White Water Rafting Safty Tips!Wednesday May 28
White Water Rafting is a dangerous sport but with the right training and prep work you will find that River Rafting is one of the greatest rushes you will ever feel. There are many different White Water Rafting Companys throughout the United States with different class's of rapids to fit your enjoyment. There are 6 class's of rapids, 1 being the calmest and 6 being the most dangerous. Do a little internet research and choose which class of rapids would suit you best. .
When entering the river the most important thing to remember is to pay attention to the river Guide. He/She will direct all passengers with signals and voice commands that will steer your crew clear of danger.
The second most important tip is to make sure and hold your paddle correctly and pull through the water making long strides making sure to hang on to your paddle so it doesn’t fly into the river. The rapids are wild, but that doesn’t mean you should hunker down in the centre of the raft and ignore your guide’s paddling commands. It is often imperative that you paddle just to prevent your boat from being severely damaged, flipped, and/or stuck on a rock! Though the concept may run counter to your intuition, paddling also helps you stay in the raft. Digging a paddle deep into the water gives you support and pushes you inward. If you are cowering in the centre of the boat, you are more likely to be washed out by waves!
If and when you do fall into the river, rule number one don’t panic! Sometimes you swim. The cool thing is you get an added adventure. The bad thing is the water is a bit chilly. That’s it, really. So long as you’re smart about it, falling out of your raft is no big deal.
When you fall out, there will be a shock of cold, some bubbles, and then air. Look around you- chances are you’re right next to your raft, and you’ll get pulled back in mere seconds.
If you realize that you’re out of reach of the boat, no worries. Just make sure you’re behaving in a safe manner. First and foremost, do NOT stand up. Even if you are in shallow water, standing up is extremely dangerous, as you risk tripping and then being held down by the current. Not good. The best way to swim a rapid- possibly the only way in some cases, is to lie on your back- kind of like you’re reclining in an easy chair. You can wave your arms and kick your feet to adjust your position as you move along. Avoid branches and other debris along the shore. It may seem like a good idea to grab hold of them, but in all likelihood, they’ll grab hold of you and the situation could get a bit hairy. For the most part, you simply need to let yourself float through the remainder of the rapid so you can be picked up by your party at the end. In other words, go with the flow. Literally.
It is important, however, to keep your eye on your guide. If he or she wants you to swim to a particular area in the river, he or she will point in that direction, and you should swim there. Guides will not point in areas to which you ought not to swim.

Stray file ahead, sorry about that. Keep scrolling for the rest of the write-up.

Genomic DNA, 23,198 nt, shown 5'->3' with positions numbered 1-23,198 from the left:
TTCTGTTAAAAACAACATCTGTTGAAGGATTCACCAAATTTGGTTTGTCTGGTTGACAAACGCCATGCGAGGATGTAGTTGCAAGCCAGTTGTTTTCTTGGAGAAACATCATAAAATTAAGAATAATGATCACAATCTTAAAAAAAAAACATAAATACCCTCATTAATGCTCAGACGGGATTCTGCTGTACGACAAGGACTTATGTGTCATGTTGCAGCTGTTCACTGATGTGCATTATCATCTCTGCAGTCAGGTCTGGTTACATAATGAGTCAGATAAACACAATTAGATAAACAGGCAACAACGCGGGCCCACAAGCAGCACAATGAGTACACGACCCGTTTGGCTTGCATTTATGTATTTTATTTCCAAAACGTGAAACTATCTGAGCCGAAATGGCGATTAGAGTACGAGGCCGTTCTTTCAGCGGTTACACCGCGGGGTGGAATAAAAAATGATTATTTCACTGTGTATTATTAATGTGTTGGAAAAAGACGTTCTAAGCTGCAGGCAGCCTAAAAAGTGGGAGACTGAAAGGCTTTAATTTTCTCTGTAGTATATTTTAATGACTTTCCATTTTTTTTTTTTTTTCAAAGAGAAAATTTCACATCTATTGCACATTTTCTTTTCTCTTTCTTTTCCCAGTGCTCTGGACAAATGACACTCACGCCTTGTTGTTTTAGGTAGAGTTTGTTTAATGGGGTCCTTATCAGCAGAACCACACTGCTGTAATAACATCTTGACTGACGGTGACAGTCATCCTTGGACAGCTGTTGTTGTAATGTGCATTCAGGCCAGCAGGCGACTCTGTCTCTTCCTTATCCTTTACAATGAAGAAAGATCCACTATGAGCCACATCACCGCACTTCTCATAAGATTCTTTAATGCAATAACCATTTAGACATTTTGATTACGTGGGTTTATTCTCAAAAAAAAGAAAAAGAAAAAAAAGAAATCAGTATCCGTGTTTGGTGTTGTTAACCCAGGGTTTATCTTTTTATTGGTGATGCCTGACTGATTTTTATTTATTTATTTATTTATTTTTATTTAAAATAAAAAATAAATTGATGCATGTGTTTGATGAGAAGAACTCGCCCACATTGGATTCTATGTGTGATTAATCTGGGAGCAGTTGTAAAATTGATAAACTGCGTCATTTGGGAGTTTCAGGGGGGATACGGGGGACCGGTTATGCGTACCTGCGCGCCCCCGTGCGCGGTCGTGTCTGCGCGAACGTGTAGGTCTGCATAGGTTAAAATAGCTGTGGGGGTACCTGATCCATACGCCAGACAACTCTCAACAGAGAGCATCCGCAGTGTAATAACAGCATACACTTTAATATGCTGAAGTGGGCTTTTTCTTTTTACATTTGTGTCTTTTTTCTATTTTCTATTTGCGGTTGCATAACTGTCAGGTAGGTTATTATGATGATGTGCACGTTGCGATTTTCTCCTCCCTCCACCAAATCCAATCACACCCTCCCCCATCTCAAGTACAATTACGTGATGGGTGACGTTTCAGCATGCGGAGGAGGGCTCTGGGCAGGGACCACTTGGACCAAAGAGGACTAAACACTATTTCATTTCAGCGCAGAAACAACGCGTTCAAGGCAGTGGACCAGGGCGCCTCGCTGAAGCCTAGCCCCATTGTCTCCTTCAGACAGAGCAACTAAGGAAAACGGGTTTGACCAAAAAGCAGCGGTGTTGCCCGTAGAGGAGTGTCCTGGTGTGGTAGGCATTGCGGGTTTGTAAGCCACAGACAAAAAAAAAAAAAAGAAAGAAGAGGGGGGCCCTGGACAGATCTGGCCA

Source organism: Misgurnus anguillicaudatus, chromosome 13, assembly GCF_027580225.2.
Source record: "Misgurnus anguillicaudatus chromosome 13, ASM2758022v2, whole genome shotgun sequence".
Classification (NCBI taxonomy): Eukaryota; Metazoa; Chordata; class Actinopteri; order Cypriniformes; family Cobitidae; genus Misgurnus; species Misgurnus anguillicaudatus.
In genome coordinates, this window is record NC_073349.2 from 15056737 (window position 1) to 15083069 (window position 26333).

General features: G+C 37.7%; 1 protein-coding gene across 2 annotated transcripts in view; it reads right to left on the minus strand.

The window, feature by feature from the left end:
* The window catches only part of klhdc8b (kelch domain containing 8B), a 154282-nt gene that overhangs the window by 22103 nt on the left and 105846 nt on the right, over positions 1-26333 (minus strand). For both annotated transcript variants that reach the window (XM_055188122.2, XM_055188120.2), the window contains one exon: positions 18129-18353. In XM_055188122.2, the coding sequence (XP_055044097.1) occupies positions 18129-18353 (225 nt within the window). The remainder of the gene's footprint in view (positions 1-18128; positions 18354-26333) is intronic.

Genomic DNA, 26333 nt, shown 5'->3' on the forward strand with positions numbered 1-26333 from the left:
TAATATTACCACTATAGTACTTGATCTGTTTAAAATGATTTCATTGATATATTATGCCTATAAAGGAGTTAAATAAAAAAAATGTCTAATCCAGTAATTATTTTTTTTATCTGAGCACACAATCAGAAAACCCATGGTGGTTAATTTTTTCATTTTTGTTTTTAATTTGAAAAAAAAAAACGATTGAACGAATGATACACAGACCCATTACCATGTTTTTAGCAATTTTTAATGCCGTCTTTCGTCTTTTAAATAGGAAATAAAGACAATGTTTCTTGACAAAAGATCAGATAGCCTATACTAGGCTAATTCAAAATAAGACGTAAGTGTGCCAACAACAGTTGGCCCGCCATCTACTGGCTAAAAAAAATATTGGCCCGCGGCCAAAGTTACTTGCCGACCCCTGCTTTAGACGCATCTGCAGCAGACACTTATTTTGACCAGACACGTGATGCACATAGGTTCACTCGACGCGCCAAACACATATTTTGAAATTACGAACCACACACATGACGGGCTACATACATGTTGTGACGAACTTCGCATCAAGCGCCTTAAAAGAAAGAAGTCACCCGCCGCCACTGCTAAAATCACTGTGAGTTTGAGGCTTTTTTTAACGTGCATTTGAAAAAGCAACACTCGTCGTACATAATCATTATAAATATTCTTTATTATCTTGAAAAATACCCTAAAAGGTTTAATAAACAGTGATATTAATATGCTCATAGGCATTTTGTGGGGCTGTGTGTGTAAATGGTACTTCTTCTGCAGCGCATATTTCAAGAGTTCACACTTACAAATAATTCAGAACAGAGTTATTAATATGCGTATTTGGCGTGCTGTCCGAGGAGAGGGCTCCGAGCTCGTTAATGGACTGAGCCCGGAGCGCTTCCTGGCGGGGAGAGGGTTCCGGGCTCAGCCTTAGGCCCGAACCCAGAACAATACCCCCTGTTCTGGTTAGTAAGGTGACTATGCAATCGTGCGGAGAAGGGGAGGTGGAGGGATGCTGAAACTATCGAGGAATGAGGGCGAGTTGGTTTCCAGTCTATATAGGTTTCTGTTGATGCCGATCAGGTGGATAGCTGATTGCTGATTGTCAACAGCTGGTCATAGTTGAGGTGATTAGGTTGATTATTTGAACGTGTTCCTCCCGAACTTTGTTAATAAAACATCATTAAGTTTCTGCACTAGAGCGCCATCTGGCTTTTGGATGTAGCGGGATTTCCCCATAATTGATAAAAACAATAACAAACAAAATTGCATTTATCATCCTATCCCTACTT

Getting back into the boat is relatively straightforward. As I mentioned earlier, you’re most likely to surface next to your raft and get pulled right back in by the shoulders of your PFD. If you’re out of physical reach, a fellow rafter or your guide may extend the handle of their paddle to you and use it to pull you back in. Should you have your paddle with you still, you can extend it to your fellow rafters for the same purpose.
Sometimes it is too difficult to reach you via hand or paddle, and impossible for you to get back to the raft on your own. In these situations, throw bags are utilized. Throw bags are nothing more than a long coil of rope within a light bag. Your guide (or the guide of another boat) will hold on to the end of the rope and throw the bag in your direction. When it gets to you, don’t grab hold of the bag (chances are that there will still be several yards of rope left in the bag, so you’ll drift even further out), rather hold onto the rope itself. The best way to hold onto the rope as you are pulled back to your raft is with one end over your shoulder, and your belly facing the sun. If you decide to face the raft as you’re being pulled in, chances are you’ll get a mouth full of water.
One more note about falling out- if you happen to surface in darkness, it means you are under the boat. There are two possibilities here. In one scenario, your boat has flipped, and you’ll find yourself in a sort of dark cave. In the other, you have simply come up under your boat, and are floating against something soft and springy- with no air.
So with a little common sense and the ability to follow directions you should enjoy your next adventure Whitewater Rafting with no problems. If you have a hard time dealing with the dangers of white water rafting, you always have the option to explore Kayaks and Canoe rentals and glide down river at your own pace.